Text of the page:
Environmental debate with Canadian Minister for the Environment, The Honourable Catherine McKenna
Haughton Lecture Theatre, Museum Building
Chancellor, Minister (1), Ambassador (2), Colleagues, and Students,
It’s my very great pleasure to welcome you to the Museum Building for this exceptional event.
This is the second time this year that Canada’s Minister for the Environment and Climate Change, Catherine McKenna, has visited Ireland. She was here during the summer with Prime Minister Justin Trudeau and they took part in a roundtable hosted by the Tánaiste Frances Fitzgerald T.D. which covered Sustainability & Climate Finance. It is a measure of Minister McKenna’s deep commitment to engaging on climate action that she has returned for this Leadership Seminar.
Trinity is honoured to be hosting this Seminar and I know how excited our students are to have Minister McKenna lead them in debate on such vital issues for our planet’s future.
In Trinity we are most fortunate that our Chancellor Mary Robinson is a world leader on these issues and has established the Mary Robinson Foundation Climate Justice, a centre for thought leadership, education and advocacy on the struggle to secure global justice for those people most vulnerable to the impacts of climate change. We’re delighted to welcome the Chancellor here today for this Seminar.
We are here to talk about Canada’s leadership on climate change – which is of such global importance – and we’re here to talk about women’s leadership in this sector, and about youth involvement. So I don’t want to be taking time from those discussions.
But on behalf of staff, students and alumni, let me talk, very briefly, about environmental and sustainability policies here in Trinity College Dublin.
The key for us, as I think for all responsible universities and institutions, is to find ways to ensure that environmentalism and sustainability are horizontal activities – that they go across the university, influencing education, research, innovation and how we run the college.
It would not be enough to have excellent environmental and natural science research were this not backed up by sustainable and conservationist practices.
In our current five-year Strategic Plan, launched in 2014, we enshrine our commitment to (I quote) being
“a global leader in university sustainability”
“enhancing the environment, conserving natural resources, reducing greenhouse gas emissions, and supporting society as a whole.”
How do we deliver on this goal? In a number of ways – for example through attaining Green Flag campus status which commits us to a series of objectives for energy and carbon emissions, waste management and litter reduction, water management, and sustainable transport.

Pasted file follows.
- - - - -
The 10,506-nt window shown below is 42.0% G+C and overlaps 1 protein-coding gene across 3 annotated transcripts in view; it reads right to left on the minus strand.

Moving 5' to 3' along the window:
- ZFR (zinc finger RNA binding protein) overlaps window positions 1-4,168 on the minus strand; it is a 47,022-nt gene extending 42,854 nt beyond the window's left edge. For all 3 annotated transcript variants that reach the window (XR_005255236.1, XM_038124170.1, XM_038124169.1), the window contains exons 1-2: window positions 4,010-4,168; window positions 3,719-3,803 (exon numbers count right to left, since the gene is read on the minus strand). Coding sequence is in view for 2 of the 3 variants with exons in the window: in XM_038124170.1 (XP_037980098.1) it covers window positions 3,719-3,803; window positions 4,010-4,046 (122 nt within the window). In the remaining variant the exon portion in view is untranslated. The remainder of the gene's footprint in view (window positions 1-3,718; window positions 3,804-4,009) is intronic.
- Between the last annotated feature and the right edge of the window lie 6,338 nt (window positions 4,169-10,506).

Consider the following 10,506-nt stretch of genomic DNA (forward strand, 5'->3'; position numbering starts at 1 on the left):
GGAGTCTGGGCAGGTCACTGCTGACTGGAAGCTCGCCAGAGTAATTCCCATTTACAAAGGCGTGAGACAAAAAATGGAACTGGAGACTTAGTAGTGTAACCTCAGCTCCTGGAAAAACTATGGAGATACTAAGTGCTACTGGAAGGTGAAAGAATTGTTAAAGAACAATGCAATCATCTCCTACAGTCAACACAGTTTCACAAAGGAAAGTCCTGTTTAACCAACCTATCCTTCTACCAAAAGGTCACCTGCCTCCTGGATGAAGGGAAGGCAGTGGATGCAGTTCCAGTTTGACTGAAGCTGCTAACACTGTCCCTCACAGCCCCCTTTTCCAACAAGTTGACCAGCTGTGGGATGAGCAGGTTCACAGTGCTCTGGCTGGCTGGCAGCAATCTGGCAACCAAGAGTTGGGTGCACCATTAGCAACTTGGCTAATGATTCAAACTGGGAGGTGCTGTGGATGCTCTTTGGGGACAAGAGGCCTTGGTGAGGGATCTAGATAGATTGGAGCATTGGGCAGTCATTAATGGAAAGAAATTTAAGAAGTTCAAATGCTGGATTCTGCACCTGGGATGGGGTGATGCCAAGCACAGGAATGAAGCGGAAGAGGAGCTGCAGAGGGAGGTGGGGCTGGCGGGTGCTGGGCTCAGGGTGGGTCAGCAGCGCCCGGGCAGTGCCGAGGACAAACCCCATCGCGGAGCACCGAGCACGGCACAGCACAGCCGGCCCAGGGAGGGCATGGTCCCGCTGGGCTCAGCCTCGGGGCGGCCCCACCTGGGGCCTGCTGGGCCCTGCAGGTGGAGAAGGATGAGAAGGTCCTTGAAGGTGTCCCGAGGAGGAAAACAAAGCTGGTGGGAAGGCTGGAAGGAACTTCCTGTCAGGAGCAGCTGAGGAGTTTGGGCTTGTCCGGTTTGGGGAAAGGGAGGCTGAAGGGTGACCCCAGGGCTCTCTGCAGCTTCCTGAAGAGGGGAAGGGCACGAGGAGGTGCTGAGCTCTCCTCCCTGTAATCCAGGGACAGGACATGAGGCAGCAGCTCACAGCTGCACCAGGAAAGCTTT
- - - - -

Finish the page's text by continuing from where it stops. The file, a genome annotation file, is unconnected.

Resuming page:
And, as another example, the Campus Pollinator Plan which commits to making our campus an attractive environment for pollinators, including keeping honeybee hives.
A key action in our University Sustainability Plan is to “promote the campus as a living laboratory”. We want to generate ideas, products and services for sustainable living.
In this context we’re particularly excited about our planned new Engineering, Environment and Energy Institute, E3, which is to be a major engagement between Engineering, Natural Sciences, and Computer Science, as well as nanotechnology and biomedical sciences.
E3 will set radical agendas where technology and nature meet, ensuring that Ireland is at the vanguard internationally in meeting the emerging opportunities in energy and engineering design, while sustaining natural capital.
The university is proactive on environmentalism but we are also led by our students. It was students in the Environmental Society who first campaigned for Trinity to divest from fossil fuels. And it was students who convened Divestment Week here on campus, last year, and invited staff to showcase their research on climate change.
And in our student innovation accelerators, some of the most exciting projects are sustainable ones, including the extensively reviewed FoodCloud, which tackles food wastage by linking restaurants and caterers up with charities. This is a direct, simple sustainable solution, conceived, scaled, and marketed by students.
Our students are inspiring and their commitment gives us hope. I thank and congratulate Minister McKenna that her focus on her trip is on inspiring youth involvement.
On sustainability and climate – and on what we can do as a university – I think simultaneously two things. I think of the words of our great graduate, Edmund Burke who wrote:
“Nobody made a greater mistake than he who did nothing because he could only do a little.”
I believe that, yes, every recycled bottle and honeybee hive, counts. And I believe that if every individual could commit to acting responsibly and sustainably, we could collectively achieve miracles.
Simultaneously I know that to confront a problem of the scale of climate change requires radical new thinking.
Small steps and radical leaps. For both we need leadership. Allow me to pay tribute to Canada’s global leadership and to Minister McKenna and Chancellor Robinson’s personal leadership, and let us collectively – staff, students, alumni - commit to furthering sustainability through education, research, innovation and public engagement.
And now to introduce the Minister, please welcome our Chancellor Dr Mary Robinson.
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